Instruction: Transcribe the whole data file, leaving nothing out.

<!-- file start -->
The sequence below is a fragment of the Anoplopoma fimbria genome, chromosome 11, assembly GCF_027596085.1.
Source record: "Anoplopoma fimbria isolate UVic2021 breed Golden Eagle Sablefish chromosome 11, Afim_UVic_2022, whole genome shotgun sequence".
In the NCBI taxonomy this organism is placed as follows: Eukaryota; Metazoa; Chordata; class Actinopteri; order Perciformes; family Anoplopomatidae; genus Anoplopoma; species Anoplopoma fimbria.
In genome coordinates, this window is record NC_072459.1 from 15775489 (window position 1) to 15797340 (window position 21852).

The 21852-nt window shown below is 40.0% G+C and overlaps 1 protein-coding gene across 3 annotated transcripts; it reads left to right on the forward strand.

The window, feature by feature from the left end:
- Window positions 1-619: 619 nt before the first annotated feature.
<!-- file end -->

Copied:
The sequence below is a fragment of the Anoplopoma fimbria genome, chromosome 11, assembly GCF_027596085.1.
Source record: "Anoplopoma fimbria isolate UVic2021 breed Golden Eagle Sablefish chromosome 11, Afim_UVic_2022, whole genome shotgun sequence".
In the NCBI taxonomy this organism is placed as follows: Eukaryota; Metazoa; Chordata; class Actinopteri; order Perciformes; family Anoplopomatidae; genus Anoplopoma; species Anoplopoma fimbria.
In genome coordinates, this window is record NC_072459.1 from 15775489 (window position 1) to 15797340 (window position 21852).

The 21852-nt window shown below is 40.0% G+C and overlaps 1 protein-coding gene across 3 annotated transcripts; it reads left to right on the forward strand.

The window, feature by feature from the left end:
- Window positions 1-619: 619 nt before the first annotated feature.